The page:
Commonwealth Principles: Republican Writing of the English Revolutionby Jonathan Scott
Pub. Date: 10/01/2004
Publisher: Cambridge University Press
Examining works which supported the abolition of monarchy and its replacement with a republic, Jonathan Scott ventures beyond existing studies of individual authors or specific themes to offer the first general account of an influential body of writing. Poets such as John Milton as well as journalists, political leaders, theorists and whig martyrs were among those contributing to the cultural ferment. The result is a major contribution to our understanding of seventeenth-century England, from one of its foremost historians.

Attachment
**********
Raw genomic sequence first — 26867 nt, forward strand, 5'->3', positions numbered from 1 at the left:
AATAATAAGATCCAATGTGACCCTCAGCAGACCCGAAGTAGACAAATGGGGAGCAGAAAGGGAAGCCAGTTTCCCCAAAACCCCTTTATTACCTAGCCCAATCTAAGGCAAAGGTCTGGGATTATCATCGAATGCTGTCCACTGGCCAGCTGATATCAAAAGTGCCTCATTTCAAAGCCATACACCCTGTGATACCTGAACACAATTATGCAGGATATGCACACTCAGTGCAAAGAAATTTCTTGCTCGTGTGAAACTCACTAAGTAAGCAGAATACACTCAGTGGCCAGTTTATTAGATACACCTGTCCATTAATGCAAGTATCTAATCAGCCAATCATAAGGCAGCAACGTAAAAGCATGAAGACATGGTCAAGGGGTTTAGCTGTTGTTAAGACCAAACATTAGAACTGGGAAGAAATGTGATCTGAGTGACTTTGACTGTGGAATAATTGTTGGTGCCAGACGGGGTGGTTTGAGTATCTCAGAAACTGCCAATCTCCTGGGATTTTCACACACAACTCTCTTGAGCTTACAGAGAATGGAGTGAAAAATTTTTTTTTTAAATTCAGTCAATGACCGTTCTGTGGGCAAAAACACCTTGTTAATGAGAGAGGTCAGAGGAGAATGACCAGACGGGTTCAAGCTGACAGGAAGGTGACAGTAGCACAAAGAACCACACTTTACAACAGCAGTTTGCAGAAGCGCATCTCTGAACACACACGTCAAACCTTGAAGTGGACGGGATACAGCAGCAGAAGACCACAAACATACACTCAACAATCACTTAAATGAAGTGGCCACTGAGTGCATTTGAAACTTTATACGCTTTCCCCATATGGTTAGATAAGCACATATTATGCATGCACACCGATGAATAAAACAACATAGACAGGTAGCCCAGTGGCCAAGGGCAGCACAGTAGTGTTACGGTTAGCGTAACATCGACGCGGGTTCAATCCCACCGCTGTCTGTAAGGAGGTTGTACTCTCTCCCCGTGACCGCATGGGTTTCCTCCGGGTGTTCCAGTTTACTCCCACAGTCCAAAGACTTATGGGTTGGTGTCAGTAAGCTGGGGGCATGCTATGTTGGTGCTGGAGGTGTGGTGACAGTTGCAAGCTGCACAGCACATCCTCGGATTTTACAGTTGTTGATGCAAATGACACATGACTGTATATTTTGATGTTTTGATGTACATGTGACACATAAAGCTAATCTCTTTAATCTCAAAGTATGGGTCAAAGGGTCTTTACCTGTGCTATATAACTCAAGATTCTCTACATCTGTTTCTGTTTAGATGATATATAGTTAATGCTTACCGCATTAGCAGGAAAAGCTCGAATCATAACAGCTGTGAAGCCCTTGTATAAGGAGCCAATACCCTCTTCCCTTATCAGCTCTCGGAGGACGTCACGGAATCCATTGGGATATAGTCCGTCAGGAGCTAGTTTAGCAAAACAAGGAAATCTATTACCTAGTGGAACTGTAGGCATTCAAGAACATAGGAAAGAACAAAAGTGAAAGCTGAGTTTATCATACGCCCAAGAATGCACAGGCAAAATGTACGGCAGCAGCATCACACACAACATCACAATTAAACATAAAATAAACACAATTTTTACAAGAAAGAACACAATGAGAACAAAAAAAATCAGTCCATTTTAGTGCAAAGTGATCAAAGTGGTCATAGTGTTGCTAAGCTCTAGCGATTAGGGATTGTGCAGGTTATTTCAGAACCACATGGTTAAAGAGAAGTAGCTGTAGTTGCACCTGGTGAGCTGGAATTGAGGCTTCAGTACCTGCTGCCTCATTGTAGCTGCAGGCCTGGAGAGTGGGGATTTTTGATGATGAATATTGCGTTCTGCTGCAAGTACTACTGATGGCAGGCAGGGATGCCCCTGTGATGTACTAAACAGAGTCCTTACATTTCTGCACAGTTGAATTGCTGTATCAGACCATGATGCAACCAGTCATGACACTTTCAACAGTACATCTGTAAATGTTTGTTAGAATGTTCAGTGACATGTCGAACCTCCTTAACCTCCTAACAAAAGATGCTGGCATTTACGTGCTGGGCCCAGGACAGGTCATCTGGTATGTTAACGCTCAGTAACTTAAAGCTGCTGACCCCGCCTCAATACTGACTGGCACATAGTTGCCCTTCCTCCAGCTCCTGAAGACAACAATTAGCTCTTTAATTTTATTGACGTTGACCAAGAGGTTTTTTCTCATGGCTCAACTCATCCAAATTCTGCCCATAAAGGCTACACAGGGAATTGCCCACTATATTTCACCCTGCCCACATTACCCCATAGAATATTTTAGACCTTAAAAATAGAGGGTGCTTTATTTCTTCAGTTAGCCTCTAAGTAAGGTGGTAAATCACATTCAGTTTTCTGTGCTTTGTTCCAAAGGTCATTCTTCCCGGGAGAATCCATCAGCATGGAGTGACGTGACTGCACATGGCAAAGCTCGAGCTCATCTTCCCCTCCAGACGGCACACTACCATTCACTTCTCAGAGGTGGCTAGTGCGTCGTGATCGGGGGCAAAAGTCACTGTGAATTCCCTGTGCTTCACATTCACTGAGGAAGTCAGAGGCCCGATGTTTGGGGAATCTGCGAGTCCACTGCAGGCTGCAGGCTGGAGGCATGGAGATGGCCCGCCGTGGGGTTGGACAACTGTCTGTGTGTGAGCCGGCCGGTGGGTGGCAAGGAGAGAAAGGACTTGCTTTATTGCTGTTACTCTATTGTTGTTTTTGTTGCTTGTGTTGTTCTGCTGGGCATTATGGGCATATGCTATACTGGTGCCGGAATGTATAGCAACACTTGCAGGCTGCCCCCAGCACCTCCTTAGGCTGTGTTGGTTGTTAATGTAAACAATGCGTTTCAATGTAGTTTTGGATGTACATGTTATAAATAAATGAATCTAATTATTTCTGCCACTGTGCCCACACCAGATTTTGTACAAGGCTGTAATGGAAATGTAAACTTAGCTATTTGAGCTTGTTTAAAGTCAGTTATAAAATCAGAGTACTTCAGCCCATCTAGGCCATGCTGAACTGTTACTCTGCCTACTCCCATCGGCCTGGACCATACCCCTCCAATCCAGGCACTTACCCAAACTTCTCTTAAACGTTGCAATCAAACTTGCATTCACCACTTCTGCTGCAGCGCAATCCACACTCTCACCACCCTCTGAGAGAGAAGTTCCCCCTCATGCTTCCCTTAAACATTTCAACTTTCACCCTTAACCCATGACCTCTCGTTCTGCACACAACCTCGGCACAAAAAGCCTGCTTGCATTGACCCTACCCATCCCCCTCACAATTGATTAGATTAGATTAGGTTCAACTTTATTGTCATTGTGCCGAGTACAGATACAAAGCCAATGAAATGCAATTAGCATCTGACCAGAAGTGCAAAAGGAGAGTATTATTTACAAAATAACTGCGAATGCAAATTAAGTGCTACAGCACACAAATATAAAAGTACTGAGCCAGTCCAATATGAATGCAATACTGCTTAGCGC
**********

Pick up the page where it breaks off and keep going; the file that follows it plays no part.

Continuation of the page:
- Cambridge University Press
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Table of ContentsPreface; Introduction: English republicanism; Part I. Contexts: 1. Classical republicanism; 2. The cause of God; 3. Discourses of a commonwealth; 4. Old worlds and new; Part II. Analysis: 5. The political theory of rebellion; 6. Constitutions; 7. Liberty; 8. Virtue; 9. The politics of time; 10. Empire; Part III. Chronology: 11. Republicans and Levellers, 1603–49; 12. The English republic, 1649–53; 13. Healing and settling, 1653–8; 14. The good old cause, 1658–60; 15. Anatomies of tyranny, 1660–83; 16. Republicans and Whigs, 1680–1725; Appendix: 'a pretty story of horses' (May 1654); Bibliography; Index.
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